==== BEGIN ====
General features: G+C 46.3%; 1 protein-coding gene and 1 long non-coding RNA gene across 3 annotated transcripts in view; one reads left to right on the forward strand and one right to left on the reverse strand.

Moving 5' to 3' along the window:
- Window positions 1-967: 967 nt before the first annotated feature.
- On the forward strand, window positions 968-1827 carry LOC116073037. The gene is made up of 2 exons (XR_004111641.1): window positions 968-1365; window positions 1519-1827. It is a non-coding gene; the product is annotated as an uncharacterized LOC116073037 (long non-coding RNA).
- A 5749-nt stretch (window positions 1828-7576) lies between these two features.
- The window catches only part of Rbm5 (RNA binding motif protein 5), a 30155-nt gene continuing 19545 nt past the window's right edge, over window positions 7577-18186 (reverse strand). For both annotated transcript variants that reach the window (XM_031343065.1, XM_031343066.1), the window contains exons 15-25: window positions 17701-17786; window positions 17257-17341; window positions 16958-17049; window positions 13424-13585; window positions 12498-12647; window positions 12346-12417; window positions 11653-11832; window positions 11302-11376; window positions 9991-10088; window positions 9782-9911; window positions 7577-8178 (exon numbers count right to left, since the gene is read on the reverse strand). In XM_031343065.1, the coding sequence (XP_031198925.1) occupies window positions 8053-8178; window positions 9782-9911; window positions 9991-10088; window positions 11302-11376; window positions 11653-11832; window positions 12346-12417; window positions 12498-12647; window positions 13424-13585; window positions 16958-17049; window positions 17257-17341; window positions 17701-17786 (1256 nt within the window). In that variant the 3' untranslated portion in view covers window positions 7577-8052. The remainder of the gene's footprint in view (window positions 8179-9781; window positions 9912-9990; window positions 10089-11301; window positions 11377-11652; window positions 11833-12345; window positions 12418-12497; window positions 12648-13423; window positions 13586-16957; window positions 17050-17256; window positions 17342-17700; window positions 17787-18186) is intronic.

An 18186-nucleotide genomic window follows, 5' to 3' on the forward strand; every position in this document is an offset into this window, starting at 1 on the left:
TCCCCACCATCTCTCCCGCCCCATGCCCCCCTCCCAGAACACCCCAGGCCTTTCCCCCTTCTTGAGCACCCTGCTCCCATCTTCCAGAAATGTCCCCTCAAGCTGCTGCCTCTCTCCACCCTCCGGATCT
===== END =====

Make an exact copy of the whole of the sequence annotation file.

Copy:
General features: G+C 46.3%; 1 protein-coding gene and 1 long non-coding RNA gene across 3 annotated transcripts in view; one reads left to right on the forward strand and one right to left on the reverse strand.

Moving 5' to 3' along the window:
- Window positions 1-967: 967 nt before the first annotated feature.
- On the forward strand, window positions 968-1827 carry LOC116073037. The gene is made up of 2 exons (XR_004111641.1): window positions 968-1365; window positions 1519-1827. It is a non-coding gene; the product is annotated as an uncharacterized LOC116073037 (long non-coding RNA).
- A 5749-nt stretch (window positions 1828-7576) lies between these two features.
- The window catches only part of Rbm5 (RNA binding motif protein 5), a 30155-nt gene continuing 19545 nt past the window's right edge, over window positions 7577-18186 (reverse strand). For both annotated transcript variants that reach the window (XM_031343065.1, XM_031343066.1), the window contains exons 15-25: window positions 17701-17786; window positions 17257-17341; window positions 16958-17049; window positions 13424-13585; window positions 12498-12647; window positions 12346-12417; window positions 11653-11832; window positions 11302-11376; window positions 9991-10088; window positions 9782-9911; window positions 7577-8178 (exon numbers count right to left, since the gene is read on the reverse strand). In XM_031343065.1, the coding sequence (XP_031198925.1) occupies window positions 8053-8178; window positions 9782-9911; window positions 9991-10088; window positions 11302-11376; window positions 11653-11832; window positions 12346-12417; window positions 12498-12647; window positions 13424-13585; window positions 16958-17049; window positions 17257-17341; window positions 17701-17786 (1256 nt within the window). In that variant the 3' untranslated portion in view covers window positions 7577-8052. The remainder of the gene's footprint in view (window positions 8179-9781; window positions 9912-9990; window positions 10089-11301; window positions 11377-11652; window positions 11833-12345; window positions 12418-12497; window positions 12648-13423; window positions 13586-16957; window positions 17050-17256; window positions 17342-17700; window positions 17787-18186) is intronic.

An 18186-nucleotide genomic window follows, 5' to 3' on the forward strand; every position in this document is an offset into this window, starting at 1 on the left:
TCCCCACCATCTCTCCCGCCCCATGCCCCCCTCCCAGAACACCCCAGGCCTTTCCCCCTTCTTGAGCACCCTGCTCCCATCTTCCAGAAATGTCCCCTCAAGCTGCTGCCTCTCTCCACCCTCCGGATCT